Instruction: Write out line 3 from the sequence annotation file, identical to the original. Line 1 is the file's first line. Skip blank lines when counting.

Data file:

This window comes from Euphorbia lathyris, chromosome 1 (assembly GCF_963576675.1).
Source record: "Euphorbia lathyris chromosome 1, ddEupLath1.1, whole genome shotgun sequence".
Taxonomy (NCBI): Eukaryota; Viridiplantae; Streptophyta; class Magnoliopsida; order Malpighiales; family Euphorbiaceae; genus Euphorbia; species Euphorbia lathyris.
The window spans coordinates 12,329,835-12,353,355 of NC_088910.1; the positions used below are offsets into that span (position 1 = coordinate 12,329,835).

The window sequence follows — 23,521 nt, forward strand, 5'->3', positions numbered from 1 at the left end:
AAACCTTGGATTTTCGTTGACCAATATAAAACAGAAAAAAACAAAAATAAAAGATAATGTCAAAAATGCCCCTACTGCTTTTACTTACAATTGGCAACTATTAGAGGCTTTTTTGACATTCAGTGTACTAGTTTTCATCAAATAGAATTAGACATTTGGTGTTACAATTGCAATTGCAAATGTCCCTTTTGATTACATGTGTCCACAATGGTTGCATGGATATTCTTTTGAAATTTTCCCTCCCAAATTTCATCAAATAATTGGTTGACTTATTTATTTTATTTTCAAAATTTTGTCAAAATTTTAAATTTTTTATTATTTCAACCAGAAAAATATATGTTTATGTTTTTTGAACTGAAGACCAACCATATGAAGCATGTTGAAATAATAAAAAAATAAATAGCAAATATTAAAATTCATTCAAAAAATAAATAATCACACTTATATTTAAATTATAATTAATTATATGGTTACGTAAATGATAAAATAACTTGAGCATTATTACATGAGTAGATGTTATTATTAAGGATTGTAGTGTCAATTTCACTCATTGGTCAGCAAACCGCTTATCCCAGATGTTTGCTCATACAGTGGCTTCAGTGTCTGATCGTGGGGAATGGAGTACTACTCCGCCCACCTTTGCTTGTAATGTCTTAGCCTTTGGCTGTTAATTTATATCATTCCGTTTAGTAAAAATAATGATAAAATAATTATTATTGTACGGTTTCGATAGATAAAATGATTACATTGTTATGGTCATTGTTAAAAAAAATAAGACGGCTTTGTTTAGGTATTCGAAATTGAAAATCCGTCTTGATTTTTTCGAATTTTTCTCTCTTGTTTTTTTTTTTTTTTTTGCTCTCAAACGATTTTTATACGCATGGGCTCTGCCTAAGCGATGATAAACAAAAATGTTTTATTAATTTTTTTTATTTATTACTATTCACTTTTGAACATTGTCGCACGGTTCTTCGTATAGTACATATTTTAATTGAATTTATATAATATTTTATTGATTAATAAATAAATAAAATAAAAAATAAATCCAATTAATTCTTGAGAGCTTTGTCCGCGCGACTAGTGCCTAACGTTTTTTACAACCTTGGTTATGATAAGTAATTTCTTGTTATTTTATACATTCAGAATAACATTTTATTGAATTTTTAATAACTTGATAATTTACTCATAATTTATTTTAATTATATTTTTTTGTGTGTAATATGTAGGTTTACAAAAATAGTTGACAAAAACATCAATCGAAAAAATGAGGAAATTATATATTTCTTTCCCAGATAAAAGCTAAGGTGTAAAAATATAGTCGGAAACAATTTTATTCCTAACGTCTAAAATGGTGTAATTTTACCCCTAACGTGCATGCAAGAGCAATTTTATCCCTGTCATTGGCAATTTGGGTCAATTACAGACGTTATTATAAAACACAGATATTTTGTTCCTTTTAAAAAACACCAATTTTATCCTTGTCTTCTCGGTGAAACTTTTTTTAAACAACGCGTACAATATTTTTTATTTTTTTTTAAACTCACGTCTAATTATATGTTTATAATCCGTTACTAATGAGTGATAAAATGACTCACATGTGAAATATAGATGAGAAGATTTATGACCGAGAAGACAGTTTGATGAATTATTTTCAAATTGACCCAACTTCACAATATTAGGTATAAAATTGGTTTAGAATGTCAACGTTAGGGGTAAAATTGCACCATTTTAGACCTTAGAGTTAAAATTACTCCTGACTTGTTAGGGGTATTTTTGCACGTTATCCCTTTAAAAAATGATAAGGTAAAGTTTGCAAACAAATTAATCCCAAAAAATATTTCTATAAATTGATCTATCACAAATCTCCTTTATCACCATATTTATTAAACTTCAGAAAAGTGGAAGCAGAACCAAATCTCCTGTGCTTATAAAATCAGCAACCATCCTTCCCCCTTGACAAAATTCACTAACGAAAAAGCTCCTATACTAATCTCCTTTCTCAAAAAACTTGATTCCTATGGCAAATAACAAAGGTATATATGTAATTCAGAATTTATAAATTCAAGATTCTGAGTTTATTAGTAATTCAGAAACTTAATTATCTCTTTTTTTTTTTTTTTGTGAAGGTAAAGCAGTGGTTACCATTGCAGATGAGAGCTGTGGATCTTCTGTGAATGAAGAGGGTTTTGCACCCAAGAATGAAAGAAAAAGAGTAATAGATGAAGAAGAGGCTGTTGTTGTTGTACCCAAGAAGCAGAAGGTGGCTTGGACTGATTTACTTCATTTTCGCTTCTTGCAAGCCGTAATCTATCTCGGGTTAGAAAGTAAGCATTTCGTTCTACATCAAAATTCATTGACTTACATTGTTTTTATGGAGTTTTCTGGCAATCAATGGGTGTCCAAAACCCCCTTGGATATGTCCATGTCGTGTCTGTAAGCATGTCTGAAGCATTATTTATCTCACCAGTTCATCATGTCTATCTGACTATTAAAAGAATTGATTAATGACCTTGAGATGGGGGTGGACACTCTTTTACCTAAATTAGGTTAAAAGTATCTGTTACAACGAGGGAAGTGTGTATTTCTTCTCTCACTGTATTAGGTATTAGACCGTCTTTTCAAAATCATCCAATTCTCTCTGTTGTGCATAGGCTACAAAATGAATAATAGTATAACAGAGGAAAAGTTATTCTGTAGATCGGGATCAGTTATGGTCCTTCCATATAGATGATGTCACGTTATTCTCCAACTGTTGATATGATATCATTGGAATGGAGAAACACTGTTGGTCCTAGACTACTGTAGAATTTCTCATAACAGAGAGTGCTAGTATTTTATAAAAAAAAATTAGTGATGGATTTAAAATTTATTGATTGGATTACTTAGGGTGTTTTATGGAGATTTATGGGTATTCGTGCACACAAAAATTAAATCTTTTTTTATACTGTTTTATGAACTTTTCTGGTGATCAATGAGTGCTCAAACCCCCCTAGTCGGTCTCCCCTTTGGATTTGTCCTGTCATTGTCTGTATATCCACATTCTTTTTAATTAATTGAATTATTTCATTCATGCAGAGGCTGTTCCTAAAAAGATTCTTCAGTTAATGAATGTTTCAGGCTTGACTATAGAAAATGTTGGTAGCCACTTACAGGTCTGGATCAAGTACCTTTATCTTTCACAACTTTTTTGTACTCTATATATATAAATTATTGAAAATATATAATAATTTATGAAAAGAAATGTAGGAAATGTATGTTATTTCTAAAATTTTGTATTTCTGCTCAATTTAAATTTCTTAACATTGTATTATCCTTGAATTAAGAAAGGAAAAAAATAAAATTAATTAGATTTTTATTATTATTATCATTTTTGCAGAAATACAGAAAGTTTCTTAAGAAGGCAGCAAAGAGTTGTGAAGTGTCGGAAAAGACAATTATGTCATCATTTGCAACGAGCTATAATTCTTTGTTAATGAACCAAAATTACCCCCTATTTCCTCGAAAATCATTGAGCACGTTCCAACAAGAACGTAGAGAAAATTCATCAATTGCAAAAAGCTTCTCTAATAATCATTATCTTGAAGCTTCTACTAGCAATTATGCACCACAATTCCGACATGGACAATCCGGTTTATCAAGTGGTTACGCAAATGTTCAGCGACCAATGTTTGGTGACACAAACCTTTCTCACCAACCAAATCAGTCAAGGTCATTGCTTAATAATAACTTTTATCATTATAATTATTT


Taxonomy (NCBI): Eukaryota; Viridiplantae; Streptophyta; class Magnoliopsida; order Malpighiales; family Euphorbiaceae; genus Euphorbia; species Euphorbia lathyris.